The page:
Nothing beats a good ghost story. From Sixth Sense to The Others to The X-Files’ episode “How the Ghosts Stole Christmas”, these are the stories that got me into writing in the first place.
Thus it comes as no surprise that I jumped at the opportunity to watch Deadline, a haunted house movie featuring Brittany Murphy as Alice, a screenplay writer isolating herself for a week in an old, beautiful, big Victorian-style house in the middle of nowhere to finish a script before deadline. But like many writers, procrastination becomes her enemy as she sets out to explore the house. A box of home videos in the attic leads Alice to discover a love story gone wrong that the house had hosted not too long ago. And as she watches the videos, she soon comes to realise that something went horribly wrong.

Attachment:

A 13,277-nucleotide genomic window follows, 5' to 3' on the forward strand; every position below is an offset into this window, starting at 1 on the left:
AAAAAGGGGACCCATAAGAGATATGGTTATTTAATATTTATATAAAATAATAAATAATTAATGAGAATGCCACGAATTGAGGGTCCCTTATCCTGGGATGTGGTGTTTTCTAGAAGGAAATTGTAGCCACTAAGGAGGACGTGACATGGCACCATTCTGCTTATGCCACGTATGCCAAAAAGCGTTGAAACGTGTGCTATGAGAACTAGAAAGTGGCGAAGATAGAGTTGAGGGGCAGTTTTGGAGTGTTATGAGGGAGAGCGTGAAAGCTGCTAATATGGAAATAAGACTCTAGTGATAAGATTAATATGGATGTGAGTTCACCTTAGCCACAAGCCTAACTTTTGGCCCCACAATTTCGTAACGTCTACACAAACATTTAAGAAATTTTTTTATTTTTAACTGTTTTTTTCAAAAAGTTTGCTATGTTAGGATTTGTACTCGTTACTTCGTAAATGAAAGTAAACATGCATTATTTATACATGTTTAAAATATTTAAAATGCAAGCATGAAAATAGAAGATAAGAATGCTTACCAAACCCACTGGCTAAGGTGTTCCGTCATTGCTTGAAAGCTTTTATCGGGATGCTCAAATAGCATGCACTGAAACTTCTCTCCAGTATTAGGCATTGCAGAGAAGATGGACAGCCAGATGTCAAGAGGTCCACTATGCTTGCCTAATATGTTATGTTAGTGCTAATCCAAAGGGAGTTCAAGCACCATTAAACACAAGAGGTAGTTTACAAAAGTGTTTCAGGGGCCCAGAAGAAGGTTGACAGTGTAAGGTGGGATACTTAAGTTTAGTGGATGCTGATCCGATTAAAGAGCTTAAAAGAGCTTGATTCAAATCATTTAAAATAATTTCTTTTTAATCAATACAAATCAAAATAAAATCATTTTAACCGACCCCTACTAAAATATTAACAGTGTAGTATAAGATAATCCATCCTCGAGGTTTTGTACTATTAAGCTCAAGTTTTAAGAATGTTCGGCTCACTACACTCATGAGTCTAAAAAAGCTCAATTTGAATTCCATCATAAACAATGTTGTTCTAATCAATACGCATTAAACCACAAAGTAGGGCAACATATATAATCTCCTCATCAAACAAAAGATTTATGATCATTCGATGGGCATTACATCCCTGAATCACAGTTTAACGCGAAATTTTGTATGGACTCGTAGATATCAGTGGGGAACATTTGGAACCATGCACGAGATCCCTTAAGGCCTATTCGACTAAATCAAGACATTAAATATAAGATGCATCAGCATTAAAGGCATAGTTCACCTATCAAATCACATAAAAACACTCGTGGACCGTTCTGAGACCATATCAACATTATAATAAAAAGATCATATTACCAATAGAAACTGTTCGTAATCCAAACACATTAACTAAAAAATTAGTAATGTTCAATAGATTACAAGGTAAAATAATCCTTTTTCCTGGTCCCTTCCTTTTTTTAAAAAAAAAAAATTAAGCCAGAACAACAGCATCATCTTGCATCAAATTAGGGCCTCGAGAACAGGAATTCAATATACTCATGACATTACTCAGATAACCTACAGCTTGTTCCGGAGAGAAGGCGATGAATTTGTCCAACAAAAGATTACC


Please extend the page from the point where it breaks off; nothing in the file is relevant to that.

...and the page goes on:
What Deadline lacks in originality and plot it makes up for with a ghost story-perfect ambiance. The cinematography is impeccable; the images are striking and the lighting – or lack thereof – beautifully combines the needed darkness with just about enough light to see what’s going on. This is crucial for me, as I cannot stand scenes where you can’t see anything that’s happening — they are an easy way to create tension.
By the same token, there is only one cheap scare, although the ambiance is perfectly set for them. It’s quite impressive that the director, Sean McConville, manages to convey so much creepiness as well as manages to rattle nerves so well without cheap thrills. It underlines how this movie is really about ambiance and paranoia. While some might complain that, compared to other scary movies that were produced in the last couple of years, this one barely raises the viewers’ blood pressure, I beg to differ; what it lacks in big jumps and heart-pounding scenes, Deadline makes up for by creating a light fog of creepiness that seeps into you as you keep watching.